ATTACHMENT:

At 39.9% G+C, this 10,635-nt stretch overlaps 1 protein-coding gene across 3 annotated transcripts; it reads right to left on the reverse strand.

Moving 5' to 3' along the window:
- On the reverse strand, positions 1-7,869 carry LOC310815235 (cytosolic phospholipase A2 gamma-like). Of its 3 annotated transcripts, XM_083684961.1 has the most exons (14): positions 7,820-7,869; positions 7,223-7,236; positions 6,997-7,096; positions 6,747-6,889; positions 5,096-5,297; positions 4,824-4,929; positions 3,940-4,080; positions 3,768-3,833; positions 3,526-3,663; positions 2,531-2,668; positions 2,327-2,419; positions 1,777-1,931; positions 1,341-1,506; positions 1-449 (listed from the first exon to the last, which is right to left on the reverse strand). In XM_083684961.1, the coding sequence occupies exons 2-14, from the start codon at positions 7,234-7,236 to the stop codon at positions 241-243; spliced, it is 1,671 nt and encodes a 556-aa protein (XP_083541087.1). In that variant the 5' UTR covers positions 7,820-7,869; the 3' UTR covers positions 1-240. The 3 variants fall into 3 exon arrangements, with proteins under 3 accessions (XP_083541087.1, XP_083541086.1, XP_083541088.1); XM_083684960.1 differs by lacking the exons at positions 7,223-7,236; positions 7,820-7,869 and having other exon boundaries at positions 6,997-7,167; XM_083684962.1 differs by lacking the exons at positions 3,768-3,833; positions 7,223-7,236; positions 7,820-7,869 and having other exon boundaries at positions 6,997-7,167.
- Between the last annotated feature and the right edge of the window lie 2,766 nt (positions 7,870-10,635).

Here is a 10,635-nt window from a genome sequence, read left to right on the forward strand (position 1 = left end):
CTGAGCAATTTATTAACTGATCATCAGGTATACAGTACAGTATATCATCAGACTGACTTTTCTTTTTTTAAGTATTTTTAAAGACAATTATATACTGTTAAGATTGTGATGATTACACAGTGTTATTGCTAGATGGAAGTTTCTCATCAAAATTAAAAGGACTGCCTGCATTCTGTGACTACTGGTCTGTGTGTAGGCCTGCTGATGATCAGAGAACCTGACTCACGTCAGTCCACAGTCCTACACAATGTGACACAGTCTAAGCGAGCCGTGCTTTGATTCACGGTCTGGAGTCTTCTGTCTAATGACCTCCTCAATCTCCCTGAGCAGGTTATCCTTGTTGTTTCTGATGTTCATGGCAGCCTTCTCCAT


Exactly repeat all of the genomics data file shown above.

At 39.9% G+C, this 10,635-nt stretch overlaps 1 protein-coding gene across 3 annotated transcripts; it reads right to left on the reverse strand.

Moving 5' to 3' along the window:
- On the reverse strand, positions 1-7,869 carry LOC310815235 (cytosolic phospholipase A2 gamma-like). Of its 3 annotated transcripts, XM_083684961.1 has the most exons (14): positions 7,820-7,869; positions 7,223-7,236; positions 6,997-7,096; positions 6,747-6,889; positions 5,096-5,297; positions 4,824-4,929; positions 3,940-4,080; positions 3,768-3,833; positions 3,526-3,663; positions 2,531-2,668; positions 2,327-2,419; positions 1,777-1,931; positions 1,341-1,506; positions 1-449 (listed from the first exon to the last, which is right to left on the reverse strand). In XM_083684961.1, the coding sequence occupies exons 2-14, from the start codon at positions 7,234-7,236 to the stop codon at positions 241-243; spliced, it is 1,671 nt and encodes a 556-aa protein (XP_083541087.1). In that variant the 5' UTR covers positions 7,820-7,869; the 3' UTR covers positions 1-240. The 3 variants fall into 3 exon arrangements, with proteins under 3 accessions (XP_083541087.1, XP_083541086.1, XP_083541088.1); XM_083684960.1 differs by lacking the exons at positions 7,223-7,236; positions 7,820-7,869 and having other exon boundaries at positions 6,997-7,167; XM_083684962.1 differs by lacking the exons at positions 3,768-3,833; positions 7,223-7,236; positions 7,820-7,869 and having other exon boundaries at positions 6,997-7,167.
- Between the last annotated feature and the right edge of the window lie 2,766 nt (positions 7,870-10,635).

Here is a 10,635-nt window from a genome sequence, read left to right on the forward strand (position 1 = left end):
CTGAGCAATTTATTAACTGATCATCAGGTATACAGTACAGTATATCATCAGACTGACTTTTCTTTTTTTAAGTATTTTTAAAGACAATTATATACTGTTAAGATTGTGATGATTACACAGTGTTATTGCTAGATGGAAGTTTCTCATCAAAATTAAAAGGACTGCCTGCATTCTGTGACTACTGGTCTGTGTGTAGGCCTGCTGATGATCAGAGAACCTGACTCACGTCAGTCCACAGTCCTACACAATGTGACACAGTCTAAGCGAGCCGTGCTTTGATTCACGGTCTGGAGTCTTCTGTCTAATGACCTCCTCAATCTCCCTGAGCAGGTTATCCTTGTTGTTTCTGATGTTCATGGCAGCCTTCTCCAT